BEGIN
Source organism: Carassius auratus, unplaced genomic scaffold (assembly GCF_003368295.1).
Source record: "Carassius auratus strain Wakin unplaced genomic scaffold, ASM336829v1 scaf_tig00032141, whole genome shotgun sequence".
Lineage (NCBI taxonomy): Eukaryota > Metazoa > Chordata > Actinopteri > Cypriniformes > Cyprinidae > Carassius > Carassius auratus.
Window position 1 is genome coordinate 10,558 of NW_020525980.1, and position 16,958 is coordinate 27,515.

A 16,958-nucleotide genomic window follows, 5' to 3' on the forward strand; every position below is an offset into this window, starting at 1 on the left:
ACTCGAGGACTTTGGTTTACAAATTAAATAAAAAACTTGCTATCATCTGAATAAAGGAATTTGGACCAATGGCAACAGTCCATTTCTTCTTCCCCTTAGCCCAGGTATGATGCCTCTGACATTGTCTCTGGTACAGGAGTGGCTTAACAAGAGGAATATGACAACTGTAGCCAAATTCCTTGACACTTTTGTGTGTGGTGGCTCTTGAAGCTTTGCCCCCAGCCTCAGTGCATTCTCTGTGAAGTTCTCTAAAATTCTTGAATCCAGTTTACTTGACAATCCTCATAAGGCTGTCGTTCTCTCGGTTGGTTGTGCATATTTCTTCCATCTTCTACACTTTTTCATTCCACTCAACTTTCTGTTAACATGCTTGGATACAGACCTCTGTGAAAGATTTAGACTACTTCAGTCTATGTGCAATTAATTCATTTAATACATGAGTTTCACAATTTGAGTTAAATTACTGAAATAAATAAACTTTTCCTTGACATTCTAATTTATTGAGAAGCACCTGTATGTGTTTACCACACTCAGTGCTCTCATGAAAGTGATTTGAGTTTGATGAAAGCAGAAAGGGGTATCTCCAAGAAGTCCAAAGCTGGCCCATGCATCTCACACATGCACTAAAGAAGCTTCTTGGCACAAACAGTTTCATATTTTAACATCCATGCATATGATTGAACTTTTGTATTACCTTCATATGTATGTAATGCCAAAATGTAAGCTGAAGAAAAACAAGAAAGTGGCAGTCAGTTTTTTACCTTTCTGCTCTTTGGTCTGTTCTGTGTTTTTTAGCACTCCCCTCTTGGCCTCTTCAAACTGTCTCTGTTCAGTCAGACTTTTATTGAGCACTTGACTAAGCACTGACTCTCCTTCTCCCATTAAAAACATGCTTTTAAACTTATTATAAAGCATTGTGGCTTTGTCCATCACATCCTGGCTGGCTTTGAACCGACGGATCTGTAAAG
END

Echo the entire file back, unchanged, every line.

Source organism: Carassius auratus, unplaced genomic scaffold (assembly GCF_003368295.1).
Source record: "Carassius auratus strain Wakin unplaced genomic scaffold, ASM336829v1 scaf_tig00032141, whole genome shotgun sequence".
Lineage (NCBI taxonomy): Eukaryota > Metazoa > Chordata > Actinopteri > Cypriniformes > Cyprinidae > Carassius > Carassius auratus.
Window position 1 is genome coordinate 10,558 of NW_020525980.1, and position 16,958 is coordinate 27,515.

A 16,958-nucleotide genomic window follows, 5' to 3' on the forward strand; every position below is an offset into this window, starting at 1 on the left:
ACTCGAGGACTTTGGTTTACAAATTAAATAAAAAACTTGCTATCATCTGAATAAAGGAATTTGGACCAATGGCAACAGTCCATTTCTTCTTCCCCTTAGCCCAGGTATGATGCCTCTGACATTGTCTCTGGTACAGGAGTGGCTTAACAAGAGGAATATGACAACTGTAGCCAAATTCCTTGACACTTTTGTGTGTGGTGGCTCTTGAAGCTTTGCCCCCAGCCTCAGTGCATTCTCTGTGAAGTTCTCTAAAATTCTTGAATCCAGTTTACTTGACAATCCTCATAAGGCTGTCGTTCTCTCGGTTGGTTGTGCATATTTCTTCCATCTTCTACACTTTTTCATTCCACTCAACTTTCTGTTAACATGCTTGGATACAGACCTCTGTGAAAGATTTAGACTACTTCAGTCTATGTGCAATTAATTCATTTAATACATGAGTTTCACAATTTGAGTTAAATTACTGAAATAAATAAACTTTTCCTTGACATTCTAATTTATTGAGAAGCACCTGTATGTGTTTACCACACTCAGTGCTCTCATGAAAGTGATTTGAGTTTGATGAAAGCAGAAAGGGGTATCTCCAAGAAGTCCAAAGCTGGCCCATGCATCTCACACATGCACTAAAGAAGCTTCTTGGCACAAACAGTTTCATATTTTAACATCCATGCATATGATTGAACTTTTGTATTACCTTCATATGTATGTAATGCCAAAATGTAAGCTGAAGAAAAACAAGAAAGTGGCAGTCAGTTTTTTACCTTTCTGCTCTTTGGTCTGTTCTGTGTTTTTTAGCACTCCCCTCTTGGCCTCTTCAAACTGTCTCTGTTCAGTCAGACTTTTATTGAGCACTTGACTAAGCACTGACTCTCCTTCTCCCATTAAAAACATGCTTTTAAACTTATTATAAAGCATTGTGGCTTTGTCCATCACATCCTGGCTGGCTTTGAACCGACGGATCTGTAAAG